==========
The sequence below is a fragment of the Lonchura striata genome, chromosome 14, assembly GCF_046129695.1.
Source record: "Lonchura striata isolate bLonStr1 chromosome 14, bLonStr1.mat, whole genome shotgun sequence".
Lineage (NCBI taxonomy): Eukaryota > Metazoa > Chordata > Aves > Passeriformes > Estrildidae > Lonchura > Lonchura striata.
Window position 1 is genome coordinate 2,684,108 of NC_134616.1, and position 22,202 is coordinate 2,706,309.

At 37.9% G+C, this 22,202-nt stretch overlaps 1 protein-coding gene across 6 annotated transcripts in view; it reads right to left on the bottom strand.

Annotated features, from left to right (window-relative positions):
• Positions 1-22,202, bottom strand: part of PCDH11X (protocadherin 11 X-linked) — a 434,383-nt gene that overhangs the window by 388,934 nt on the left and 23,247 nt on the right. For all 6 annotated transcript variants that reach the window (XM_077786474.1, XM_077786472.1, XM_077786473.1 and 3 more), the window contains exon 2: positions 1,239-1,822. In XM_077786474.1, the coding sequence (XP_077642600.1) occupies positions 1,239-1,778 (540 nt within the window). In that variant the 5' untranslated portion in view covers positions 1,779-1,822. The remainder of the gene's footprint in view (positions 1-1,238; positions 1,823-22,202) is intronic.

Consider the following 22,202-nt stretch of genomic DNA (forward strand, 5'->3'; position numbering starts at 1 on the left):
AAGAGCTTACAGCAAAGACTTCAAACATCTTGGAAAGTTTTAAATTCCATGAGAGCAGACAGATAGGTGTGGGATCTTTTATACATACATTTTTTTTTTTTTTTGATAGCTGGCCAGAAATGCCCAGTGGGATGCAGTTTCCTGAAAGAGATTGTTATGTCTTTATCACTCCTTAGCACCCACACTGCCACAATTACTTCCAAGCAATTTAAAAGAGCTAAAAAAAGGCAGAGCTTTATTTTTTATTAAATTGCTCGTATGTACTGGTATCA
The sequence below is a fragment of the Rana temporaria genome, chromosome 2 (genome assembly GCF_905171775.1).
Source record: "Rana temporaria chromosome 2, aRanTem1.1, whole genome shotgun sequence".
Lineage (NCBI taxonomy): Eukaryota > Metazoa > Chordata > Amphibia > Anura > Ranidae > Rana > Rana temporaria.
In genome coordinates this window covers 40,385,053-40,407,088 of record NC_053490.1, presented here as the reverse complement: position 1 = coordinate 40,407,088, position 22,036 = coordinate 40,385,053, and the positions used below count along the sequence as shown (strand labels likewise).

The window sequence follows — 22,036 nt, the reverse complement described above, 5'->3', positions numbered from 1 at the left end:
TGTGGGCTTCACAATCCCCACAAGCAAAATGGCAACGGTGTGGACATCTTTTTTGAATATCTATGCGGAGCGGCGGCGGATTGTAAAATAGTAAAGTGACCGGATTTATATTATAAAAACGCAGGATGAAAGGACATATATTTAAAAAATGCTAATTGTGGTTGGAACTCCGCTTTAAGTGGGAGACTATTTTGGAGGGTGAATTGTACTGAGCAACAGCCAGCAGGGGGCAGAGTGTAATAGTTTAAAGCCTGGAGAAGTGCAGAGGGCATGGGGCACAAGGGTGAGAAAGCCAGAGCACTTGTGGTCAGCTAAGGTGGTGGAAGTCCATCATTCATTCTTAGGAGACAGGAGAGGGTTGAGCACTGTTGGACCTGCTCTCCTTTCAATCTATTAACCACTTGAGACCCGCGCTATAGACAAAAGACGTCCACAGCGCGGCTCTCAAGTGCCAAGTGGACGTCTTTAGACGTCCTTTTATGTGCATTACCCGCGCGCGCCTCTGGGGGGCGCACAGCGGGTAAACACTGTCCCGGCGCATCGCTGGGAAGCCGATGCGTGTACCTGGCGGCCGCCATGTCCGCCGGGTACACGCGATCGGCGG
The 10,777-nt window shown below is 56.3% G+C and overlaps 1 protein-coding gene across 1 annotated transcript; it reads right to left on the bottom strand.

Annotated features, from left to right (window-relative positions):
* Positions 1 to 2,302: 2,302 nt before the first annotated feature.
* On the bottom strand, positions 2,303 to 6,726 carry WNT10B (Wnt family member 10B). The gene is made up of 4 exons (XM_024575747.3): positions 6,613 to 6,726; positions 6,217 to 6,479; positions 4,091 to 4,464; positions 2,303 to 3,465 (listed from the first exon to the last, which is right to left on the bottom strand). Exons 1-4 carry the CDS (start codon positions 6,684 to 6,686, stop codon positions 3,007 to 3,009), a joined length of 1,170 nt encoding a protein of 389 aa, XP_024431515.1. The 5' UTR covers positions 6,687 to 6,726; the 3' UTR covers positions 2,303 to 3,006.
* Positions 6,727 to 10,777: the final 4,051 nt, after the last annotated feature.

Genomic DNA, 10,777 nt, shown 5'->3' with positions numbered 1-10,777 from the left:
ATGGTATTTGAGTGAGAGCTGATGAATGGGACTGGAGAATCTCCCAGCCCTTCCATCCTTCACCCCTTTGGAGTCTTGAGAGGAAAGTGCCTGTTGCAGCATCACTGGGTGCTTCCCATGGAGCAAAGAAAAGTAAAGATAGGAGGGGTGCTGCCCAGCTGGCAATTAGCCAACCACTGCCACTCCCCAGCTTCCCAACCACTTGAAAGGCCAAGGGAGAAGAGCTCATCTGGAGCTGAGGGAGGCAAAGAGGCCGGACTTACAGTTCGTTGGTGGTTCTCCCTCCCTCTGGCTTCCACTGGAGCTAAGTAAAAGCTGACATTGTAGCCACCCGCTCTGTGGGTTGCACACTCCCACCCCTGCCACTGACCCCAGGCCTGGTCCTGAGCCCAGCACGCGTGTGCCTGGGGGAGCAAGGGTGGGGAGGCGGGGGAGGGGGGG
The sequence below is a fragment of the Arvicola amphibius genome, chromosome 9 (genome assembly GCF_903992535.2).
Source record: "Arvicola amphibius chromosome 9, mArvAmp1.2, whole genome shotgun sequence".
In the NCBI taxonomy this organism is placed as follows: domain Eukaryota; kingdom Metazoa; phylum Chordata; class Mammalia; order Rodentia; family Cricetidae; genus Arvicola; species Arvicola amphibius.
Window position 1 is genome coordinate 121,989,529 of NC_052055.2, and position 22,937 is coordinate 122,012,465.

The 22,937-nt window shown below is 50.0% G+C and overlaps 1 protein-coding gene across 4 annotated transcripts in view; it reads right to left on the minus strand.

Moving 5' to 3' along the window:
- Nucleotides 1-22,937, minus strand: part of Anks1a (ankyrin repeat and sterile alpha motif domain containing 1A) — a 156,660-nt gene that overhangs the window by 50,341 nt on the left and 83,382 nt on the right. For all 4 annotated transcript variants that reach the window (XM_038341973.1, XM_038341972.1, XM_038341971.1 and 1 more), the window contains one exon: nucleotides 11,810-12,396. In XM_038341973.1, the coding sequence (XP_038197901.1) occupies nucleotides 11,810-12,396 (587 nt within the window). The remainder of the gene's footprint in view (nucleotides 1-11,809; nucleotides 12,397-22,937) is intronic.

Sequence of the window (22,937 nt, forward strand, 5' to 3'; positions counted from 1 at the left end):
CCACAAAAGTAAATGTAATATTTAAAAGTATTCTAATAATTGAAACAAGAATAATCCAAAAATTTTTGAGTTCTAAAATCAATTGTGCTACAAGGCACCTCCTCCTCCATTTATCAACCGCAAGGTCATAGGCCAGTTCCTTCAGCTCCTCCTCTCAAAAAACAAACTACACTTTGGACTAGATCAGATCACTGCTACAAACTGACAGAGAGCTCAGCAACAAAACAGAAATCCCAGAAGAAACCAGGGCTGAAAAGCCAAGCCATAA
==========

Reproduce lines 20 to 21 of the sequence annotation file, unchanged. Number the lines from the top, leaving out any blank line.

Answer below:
* Positions 6,727 to 10,777: the final 4,051 nt, after the last annotated feature.

Genomic DNA, 10,777 nt, shown 5'->3' with positions numbered 1-10,777 from the left: